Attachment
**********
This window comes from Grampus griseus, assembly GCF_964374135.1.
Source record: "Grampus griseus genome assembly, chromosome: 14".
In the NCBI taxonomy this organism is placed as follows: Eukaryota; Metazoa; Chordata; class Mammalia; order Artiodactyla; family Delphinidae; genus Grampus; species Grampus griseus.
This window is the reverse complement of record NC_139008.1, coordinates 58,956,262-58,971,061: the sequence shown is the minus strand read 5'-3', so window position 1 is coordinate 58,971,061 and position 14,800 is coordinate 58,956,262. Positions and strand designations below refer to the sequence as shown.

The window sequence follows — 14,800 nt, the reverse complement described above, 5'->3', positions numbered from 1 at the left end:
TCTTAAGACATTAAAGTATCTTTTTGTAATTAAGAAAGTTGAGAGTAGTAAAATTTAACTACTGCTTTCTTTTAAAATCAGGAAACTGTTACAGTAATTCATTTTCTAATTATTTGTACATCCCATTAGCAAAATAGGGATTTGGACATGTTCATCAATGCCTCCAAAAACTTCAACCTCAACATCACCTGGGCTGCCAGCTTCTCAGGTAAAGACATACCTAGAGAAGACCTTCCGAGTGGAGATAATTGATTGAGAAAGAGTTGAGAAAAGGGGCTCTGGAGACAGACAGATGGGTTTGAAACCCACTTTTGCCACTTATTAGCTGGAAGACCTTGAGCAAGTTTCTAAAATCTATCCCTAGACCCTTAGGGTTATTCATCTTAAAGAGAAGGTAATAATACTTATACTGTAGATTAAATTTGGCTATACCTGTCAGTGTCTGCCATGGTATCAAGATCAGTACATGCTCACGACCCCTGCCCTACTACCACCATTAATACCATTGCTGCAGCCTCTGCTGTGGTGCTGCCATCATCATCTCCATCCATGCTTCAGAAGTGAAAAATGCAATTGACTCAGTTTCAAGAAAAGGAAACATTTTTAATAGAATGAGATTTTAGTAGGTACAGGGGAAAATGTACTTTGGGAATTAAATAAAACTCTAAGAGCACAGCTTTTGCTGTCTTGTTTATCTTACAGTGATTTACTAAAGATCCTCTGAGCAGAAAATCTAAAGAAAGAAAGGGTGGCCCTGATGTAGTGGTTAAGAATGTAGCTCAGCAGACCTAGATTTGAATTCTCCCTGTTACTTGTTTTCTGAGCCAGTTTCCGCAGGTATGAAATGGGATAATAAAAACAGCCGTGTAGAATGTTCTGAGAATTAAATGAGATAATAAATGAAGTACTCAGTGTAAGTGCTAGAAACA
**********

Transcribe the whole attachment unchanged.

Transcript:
This window comes from Grampus griseus, assembly GCF_964374135.1.
Source record: "Grampus griseus genome assembly, chromosome: 14".
In the NCBI taxonomy this organism is placed as follows: Eukaryota; Metazoa; Chordata; class Mammalia; order Artiodactyla; family Delphinidae; genus Grampus; species Grampus griseus.
This window is the reverse complement of record NC_139008.1, coordinates 58,956,262-58,971,061: the sequence shown is the minus strand read 5'-3', so window position 1 is coordinate 58,971,061 and position 14,800 is coordinate 58,956,262. Positions and strand designations below refer to the sequence as shown.

The window sequence follows — 14,800 nt, the reverse complement described above, 5'->3', positions numbered from 1 at the left end:
TCTTAAGACATTAAAGTATCTTTTTGTAATTAAGAAAGTTGAGAGTAGTAAAATTTAACTACTGCTTTCTTTTAAAATCAGGAAACTGTTACAGTAATTCATTTTCTAATTATTTGTACATCCCATTAGCAAAATAGGGATTTGGACATGTTCATCAATGCCTCCAAAAACTTCAACCTCAACATCACCTGGGCTGCCAGCTTCTCAGGTAAAGACATACCTAGAGAAGACCTTCCGAGTGGAGATAATTGATTGAGAAAGAGTTGAGAAAAGGGGCTCTGGAGACAGACAGATGGGTTTGAAACCCACTTTTGCCACTTATTAGCTGGAAGACCTTGAGCAAGTTTCTAAAATCTATCCCTAGACCCTTAGGGTTATTCATCTTAAAGAGAAGGTAATAATACTTATACTGTAGATTAAATTTGGCTATACCTGTCAGTGTCTGCCATGGTATCAAGATCAGTACATGCTCACGACCCCTGCCCTACTACCACCATTAATACCATTGCTGCAGCCTCTGCTGTGGTGCTGCCATCATCATCTCCATCCATGCTTCAGAAGTGAAAAATGCAATTGACTCAGTTTCAAGAAAAGGAAACATTTTTAATAGAATGAGATTTTAGTAGGTACAGGGGAAAATGTACTTTGGGAATTAAATAAAACTCTAAGAGCACAGCTTTTGCTGTCTTGTTTATCTTACAGTGATTTACTAAAGATCCTCTGAGCAGAAAATCTAAAGAAAGAAAGGGTGGCCCTGATGTAGTGGTTAAGAATGTAGCTCAGCAGACCTAGATTTGAATTCTCCCTGTTACTTGTTTTCTGAGCCAGTTTCCGCAGGTATGAAATGGGATAATAAAAACAGCCGTGTAGAATGTTCTGAGAATTAAATGAGATAATAAATGAAGTACTCAGTGTAAGTGCTAGAAACA